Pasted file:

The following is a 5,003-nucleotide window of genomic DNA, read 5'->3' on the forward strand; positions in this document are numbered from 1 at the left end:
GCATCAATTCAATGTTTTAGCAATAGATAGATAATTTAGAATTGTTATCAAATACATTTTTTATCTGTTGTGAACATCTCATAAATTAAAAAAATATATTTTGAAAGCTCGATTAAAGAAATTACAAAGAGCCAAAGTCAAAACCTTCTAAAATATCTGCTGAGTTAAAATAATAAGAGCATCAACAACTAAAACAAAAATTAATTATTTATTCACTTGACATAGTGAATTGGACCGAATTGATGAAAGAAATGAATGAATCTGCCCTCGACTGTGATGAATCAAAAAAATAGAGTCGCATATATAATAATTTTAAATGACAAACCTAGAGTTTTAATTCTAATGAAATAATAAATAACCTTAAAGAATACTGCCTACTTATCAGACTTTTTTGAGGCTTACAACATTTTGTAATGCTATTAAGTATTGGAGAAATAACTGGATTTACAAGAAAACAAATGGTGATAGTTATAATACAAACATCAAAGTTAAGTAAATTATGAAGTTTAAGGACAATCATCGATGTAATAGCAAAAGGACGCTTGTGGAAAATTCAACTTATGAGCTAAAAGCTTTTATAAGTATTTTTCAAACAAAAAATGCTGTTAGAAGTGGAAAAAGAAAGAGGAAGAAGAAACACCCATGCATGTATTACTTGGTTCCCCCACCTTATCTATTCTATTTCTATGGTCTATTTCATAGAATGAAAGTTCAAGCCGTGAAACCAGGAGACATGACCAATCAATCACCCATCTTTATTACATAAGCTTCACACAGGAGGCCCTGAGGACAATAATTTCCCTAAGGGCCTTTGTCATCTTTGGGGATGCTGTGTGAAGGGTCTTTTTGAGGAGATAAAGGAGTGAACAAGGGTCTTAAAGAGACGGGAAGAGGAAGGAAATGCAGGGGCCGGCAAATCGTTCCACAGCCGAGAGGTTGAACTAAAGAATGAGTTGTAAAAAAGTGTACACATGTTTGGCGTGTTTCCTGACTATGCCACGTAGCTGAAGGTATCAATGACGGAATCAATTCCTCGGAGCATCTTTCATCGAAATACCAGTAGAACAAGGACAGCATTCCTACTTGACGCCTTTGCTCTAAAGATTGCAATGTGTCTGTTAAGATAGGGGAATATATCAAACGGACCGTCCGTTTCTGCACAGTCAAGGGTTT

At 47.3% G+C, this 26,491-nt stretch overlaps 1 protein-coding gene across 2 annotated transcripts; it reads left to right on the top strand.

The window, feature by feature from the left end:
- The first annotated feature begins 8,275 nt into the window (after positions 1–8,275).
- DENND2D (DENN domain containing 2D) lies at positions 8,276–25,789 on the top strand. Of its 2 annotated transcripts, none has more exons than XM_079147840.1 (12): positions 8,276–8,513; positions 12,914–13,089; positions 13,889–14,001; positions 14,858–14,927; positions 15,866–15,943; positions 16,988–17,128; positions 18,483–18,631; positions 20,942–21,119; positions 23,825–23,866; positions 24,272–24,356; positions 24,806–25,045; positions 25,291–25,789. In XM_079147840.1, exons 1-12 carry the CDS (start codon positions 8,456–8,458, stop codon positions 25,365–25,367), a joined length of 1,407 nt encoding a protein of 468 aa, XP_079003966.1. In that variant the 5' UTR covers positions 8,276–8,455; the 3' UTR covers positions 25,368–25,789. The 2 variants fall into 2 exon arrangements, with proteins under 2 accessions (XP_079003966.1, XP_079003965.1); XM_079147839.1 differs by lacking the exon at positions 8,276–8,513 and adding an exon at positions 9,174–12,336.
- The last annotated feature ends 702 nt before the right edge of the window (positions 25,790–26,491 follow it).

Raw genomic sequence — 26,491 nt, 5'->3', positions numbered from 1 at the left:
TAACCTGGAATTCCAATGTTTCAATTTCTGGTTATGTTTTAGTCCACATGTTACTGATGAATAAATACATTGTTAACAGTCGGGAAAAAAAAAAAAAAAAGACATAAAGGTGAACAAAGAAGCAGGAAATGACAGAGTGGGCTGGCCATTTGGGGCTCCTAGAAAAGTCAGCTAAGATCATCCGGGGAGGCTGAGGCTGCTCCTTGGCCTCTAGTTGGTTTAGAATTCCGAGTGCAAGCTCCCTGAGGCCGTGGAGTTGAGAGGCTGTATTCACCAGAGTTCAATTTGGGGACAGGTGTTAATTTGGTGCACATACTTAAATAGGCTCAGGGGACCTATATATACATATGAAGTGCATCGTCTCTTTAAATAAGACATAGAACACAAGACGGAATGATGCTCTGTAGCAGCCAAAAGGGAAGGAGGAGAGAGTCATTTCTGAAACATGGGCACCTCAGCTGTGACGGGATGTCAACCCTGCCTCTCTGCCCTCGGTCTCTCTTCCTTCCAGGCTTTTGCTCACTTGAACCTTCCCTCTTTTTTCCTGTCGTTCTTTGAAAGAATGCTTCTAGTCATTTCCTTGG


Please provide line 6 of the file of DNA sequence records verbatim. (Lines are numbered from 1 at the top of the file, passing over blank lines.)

- DENND2D (DENN domain containing 2D) lies at positions 8,276–25,789 on the top strand. Of its 2 annotated transcripts, none has more exons than XM_079147840.1 (12): positions 8,276–8,513; positions 12,914–13,089; positions 13,889–14,001; positions 14,858–14,927; positions 15,866–15,943; positions 16,988–17,128; positions 18,483–18,631; positions 20,942–21,119; positions 23,825–23,866; positions 24,272–24,356; positions 24,806–25,045; positions 25,291–25,789. In XM_079147840.1, exons 1-12 carry the CDS (start codon positions 8,456–8,458, stop codon positions 25,365–25,367), a joined length of 1,407 nt encoding a protein of 468 aa, XP_079003966.1. In that variant the 5' UTR covers positions 8,276–8,455; the 3' UTR covers positions 25,368–25,789. The 2 variants fall into 2 exon arrangements, with proteins under 2 accessions (XP_079003966.1, XP_079003965.1); XM_079147839.1 differs by lacking the exon at positions 8,276–8,513 and adding an exon at positions 9,174–12,336.